Possibly a thousand times sharper than NASA’s well-known Hubble Space Telescope, Aragoscope is a lens-less orbiting telescope concept that provides higher optic resolution. The name Aragoscope is coined after Francois Arago, a French scientist who first observed how light waves diffract around a disk.
So how does this work? Compared to a telescope, which uses a mirror, the Aragoscope will make use of a low cost, opaque disk that could be a half mile in diameter. A large disk as a diffraction lens bends light from distant objects around the edge of the disk and concentrates it like a conventional refraction lens. The telescope will be pointing at this disk along an axis to a distant target, which will enhance the resolution of the system without a loss of collecting area. This becomes very practical and exceedingly powerful in particularly large telescope, though it is not very distinct when used on the small scale.
Anthony Harness, Colorado University-Boulder doctoral student states, “The opaque disk of the Aragoscope works in a similar way to a basic lens, the light diffracted around the edge of the circular disk travels the same path length to the center and comes into focus as an image.”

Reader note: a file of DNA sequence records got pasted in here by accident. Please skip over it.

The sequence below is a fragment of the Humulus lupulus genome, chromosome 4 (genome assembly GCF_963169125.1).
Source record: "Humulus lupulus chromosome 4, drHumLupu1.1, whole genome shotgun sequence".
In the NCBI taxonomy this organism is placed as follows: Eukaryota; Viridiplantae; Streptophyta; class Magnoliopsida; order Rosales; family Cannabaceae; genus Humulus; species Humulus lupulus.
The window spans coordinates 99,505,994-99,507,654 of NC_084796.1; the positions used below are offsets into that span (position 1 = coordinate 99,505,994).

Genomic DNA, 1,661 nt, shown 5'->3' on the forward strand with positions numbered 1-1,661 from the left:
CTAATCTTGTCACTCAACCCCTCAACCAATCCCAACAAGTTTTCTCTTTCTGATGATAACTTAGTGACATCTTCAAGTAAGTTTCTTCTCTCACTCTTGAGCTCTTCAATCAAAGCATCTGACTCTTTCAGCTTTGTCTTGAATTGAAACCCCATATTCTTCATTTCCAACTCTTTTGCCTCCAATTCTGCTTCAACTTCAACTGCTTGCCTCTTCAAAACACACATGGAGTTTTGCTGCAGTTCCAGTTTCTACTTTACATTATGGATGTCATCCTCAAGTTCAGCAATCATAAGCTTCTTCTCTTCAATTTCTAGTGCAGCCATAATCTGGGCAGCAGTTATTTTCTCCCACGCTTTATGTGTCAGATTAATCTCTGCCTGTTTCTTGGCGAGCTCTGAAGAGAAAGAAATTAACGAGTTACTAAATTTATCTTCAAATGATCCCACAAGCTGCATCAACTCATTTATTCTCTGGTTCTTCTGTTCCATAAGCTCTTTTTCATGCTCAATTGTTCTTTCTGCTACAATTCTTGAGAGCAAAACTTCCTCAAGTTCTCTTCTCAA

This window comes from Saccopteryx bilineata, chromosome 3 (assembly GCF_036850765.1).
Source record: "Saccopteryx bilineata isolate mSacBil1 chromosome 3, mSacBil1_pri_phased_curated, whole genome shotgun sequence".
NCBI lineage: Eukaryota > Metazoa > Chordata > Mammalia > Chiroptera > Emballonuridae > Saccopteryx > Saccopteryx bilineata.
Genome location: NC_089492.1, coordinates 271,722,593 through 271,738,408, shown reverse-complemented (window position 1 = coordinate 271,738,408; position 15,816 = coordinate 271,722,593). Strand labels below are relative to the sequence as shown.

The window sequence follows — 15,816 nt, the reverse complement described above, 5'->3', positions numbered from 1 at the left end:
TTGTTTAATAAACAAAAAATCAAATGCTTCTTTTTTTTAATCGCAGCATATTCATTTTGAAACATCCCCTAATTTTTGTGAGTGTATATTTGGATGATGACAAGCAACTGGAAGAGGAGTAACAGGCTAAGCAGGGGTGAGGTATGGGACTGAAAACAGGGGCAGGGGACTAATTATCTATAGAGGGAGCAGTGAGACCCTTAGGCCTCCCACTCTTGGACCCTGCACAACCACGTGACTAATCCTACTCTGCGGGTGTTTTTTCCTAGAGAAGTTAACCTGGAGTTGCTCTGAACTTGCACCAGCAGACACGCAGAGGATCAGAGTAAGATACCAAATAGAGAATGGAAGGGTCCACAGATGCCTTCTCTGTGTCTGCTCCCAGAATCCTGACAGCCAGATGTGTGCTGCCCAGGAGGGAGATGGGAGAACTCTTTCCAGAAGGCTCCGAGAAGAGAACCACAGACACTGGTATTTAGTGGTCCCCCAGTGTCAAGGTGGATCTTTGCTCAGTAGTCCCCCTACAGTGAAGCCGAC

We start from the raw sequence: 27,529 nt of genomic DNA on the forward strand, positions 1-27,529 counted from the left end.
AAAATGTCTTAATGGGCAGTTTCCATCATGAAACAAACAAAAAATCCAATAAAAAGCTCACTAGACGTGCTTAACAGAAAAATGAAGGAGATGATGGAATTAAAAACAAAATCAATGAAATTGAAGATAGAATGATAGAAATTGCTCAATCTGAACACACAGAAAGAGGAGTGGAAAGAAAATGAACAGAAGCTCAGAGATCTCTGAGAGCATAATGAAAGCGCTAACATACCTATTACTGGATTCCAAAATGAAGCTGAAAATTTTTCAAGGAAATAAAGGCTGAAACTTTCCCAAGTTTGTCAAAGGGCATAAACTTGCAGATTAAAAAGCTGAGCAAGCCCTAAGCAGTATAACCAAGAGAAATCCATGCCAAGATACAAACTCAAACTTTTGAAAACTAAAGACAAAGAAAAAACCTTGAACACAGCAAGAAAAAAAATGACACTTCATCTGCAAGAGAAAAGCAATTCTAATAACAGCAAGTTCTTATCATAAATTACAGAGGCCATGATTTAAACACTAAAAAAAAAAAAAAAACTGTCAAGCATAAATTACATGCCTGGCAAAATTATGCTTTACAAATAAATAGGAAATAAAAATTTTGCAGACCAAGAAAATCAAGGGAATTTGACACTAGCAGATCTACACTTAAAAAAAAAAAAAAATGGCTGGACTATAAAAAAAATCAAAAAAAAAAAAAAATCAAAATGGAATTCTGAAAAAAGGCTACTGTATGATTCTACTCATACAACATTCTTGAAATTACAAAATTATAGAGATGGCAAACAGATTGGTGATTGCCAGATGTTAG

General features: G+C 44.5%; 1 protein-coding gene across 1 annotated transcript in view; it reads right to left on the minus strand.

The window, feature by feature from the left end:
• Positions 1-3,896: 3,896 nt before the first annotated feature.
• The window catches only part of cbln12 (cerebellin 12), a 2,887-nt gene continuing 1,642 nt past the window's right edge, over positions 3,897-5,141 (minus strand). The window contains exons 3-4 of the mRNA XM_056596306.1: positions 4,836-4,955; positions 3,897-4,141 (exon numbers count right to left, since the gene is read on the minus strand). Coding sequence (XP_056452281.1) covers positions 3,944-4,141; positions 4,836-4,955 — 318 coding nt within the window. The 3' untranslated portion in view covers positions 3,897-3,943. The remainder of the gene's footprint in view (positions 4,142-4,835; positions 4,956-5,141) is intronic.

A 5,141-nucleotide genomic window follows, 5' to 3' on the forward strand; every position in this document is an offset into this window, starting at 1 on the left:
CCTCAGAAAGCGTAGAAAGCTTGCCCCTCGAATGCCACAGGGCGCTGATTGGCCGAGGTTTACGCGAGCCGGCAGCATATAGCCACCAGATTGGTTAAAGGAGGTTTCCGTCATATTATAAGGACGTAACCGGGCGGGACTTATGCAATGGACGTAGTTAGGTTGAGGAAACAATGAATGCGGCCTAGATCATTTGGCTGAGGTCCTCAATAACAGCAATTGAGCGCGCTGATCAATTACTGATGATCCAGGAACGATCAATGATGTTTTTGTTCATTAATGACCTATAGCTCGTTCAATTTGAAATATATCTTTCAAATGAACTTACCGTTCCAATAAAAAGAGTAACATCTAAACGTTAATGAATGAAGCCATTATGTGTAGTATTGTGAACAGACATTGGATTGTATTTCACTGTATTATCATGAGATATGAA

Aragoscope has similarities to the Starshade that is also being developed by NASA, which uses the same telescope and giant floating disk architecture. This is not a coincidence since the Starshade telescope was also developed by the members of the Aragoscope team.
This new orbital telescope concept, which was selected by NASA last June, became one of the 12 proposals for its NASA Innovative Advanced Concept (NIAC) program – each of which received $100,000 to fund nine-months of research for projects ranging from capturing asteroids to sending submarines to the lakes of Titan. This telescope is now up for being one of the six projects that will receive an additional fund amounting $500,000 in April.
The Aragoscope as seen by the team is one way to further understand and dig deeper into the universe to observe phenomena like black hole event horizons, or turned on the Earth to pick out objects the size of a rabbit. The next movement for this project is testing the actual concept. This will involve more laboratory work and if it is successful, a more dramatic demonstration will take place.